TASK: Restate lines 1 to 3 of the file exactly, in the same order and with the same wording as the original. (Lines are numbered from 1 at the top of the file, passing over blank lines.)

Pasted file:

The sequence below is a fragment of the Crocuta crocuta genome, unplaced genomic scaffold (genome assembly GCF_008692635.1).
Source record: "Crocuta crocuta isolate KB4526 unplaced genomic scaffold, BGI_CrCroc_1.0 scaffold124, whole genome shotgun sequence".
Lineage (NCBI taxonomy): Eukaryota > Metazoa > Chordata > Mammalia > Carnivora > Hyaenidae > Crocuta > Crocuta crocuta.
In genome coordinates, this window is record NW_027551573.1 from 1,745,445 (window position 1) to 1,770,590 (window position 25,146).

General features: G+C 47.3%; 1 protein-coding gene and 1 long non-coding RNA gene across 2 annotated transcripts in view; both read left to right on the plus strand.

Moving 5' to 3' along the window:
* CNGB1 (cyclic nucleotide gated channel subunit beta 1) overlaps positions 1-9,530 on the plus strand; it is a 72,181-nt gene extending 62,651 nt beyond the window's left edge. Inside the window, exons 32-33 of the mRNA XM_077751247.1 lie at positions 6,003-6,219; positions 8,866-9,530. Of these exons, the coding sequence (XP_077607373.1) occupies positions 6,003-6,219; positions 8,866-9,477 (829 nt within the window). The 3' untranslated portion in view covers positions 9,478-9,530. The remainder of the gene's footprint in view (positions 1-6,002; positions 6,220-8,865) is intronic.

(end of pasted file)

The sequence below is a fragment of the Crocuta crocuta genome, unplaced genomic scaffold (genome assembly GCF_008692635.1).
Source record: "Crocuta crocuta isolate KB4526 unplaced genomic scaffold, BGI_CrCroc_1.0 scaffold124, whole genome shotgun sequence".
Lineage (NCBI taxonomy): Eukaryota > Metazoa > Chordata > Mammalia > Carnivora > Hyaenidae > Crocuta > Crocuta crocuta.